Other notable conferences include DataCamp’s Radar: The Analytics Edition, the Gartner Data and Analytics Summit, and Coalesce. Each event covers topics like data anomaly detection, data engineering, machine learning, and AI.

4. Explore artificial intelligence as a tool to learn data analytics

For beginners, AI tools such as Gemini, ChatGPT, and Microsoft CoPilot can serve as invaluable aids to learning. “With an AI assistant, you can punch ten steps beyond your current capacity. There’s no need for a formal data analytics degree when you have a companion like Gemini to orient you,” says Ciabarra.

Most available AI language models have plugins that can help automate or speed up a task. Microsoft 365 CoPilot, in particular, can link up with 365 programs like Excel to create charts, filter data, and do complex computations, saving countless hours of manual labor. Ciabarra, who recently used Gemini to help his non-data-proficient sister nail a data-related job interview, says,  “It was eye-opening for me.”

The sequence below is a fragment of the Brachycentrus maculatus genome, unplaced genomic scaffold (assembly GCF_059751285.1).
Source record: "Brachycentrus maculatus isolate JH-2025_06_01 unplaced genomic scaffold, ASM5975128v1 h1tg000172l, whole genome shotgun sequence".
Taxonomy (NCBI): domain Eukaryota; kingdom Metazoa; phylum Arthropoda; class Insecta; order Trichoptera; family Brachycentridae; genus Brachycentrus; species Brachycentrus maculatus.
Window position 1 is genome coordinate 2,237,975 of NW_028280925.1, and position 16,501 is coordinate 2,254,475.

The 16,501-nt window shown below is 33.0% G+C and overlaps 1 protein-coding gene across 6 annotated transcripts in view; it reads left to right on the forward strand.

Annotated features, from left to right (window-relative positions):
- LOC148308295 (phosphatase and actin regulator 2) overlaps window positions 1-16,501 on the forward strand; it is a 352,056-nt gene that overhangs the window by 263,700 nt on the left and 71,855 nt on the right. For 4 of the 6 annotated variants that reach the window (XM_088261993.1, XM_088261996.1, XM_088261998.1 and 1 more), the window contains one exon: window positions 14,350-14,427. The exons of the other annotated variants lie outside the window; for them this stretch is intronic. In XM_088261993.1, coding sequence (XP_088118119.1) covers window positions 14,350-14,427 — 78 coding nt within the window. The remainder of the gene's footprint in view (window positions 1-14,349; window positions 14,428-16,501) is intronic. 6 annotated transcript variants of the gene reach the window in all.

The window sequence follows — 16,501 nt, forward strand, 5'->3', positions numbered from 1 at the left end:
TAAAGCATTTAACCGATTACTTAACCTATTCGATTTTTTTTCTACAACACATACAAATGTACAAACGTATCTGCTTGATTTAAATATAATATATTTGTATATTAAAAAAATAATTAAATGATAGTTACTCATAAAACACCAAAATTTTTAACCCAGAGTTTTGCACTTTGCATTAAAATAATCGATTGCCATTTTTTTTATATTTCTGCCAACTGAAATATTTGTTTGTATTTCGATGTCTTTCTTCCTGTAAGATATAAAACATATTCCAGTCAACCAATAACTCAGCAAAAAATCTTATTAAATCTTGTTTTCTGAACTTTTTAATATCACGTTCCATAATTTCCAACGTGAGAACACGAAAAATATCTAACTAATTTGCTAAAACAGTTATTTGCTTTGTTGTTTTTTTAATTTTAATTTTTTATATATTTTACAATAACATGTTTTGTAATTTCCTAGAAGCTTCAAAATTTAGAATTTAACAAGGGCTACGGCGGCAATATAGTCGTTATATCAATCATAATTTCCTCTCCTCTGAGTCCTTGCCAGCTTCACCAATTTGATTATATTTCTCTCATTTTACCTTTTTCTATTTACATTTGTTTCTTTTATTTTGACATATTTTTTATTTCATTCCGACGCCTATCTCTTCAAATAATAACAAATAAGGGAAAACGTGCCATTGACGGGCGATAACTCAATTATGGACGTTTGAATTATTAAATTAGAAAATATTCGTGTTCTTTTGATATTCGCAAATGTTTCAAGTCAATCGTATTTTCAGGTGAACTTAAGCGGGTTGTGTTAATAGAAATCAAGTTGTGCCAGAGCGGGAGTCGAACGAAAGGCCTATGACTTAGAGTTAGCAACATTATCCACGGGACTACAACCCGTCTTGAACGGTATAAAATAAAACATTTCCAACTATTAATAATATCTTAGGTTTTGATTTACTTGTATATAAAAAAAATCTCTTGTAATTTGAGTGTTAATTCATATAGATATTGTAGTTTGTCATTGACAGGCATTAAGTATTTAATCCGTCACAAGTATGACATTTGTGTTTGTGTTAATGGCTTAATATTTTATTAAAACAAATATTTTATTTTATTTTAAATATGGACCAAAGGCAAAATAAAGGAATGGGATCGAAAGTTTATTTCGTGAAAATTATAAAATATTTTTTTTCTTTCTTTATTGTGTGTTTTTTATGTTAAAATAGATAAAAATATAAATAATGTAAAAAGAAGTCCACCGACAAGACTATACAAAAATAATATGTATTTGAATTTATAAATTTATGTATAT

Despite smoothing the learning curve, it’s worth noting that AI is not a silver bullet. You should double-check your work, credit the AI in your findings, and understand the reasoning for the conclusions. “The capabilities of AI are not quite perfect yet,” says Van de Wiel.

5. Boost your technical data analytics knowledge

The next step is to work on taking your foundational skills to the next level. It takes a couple of scrolls through LinkedIn, Indeed, and Glassdoor job boards to see that the primary skills listed on job postings involve data visualization, machine learning, and programming. 

Skills like these show up on job boards frequently: proficiency in SQL, experience working with large datasets, Python, data visualization tools like Tableau or Power BI, and drawing insights from complex data.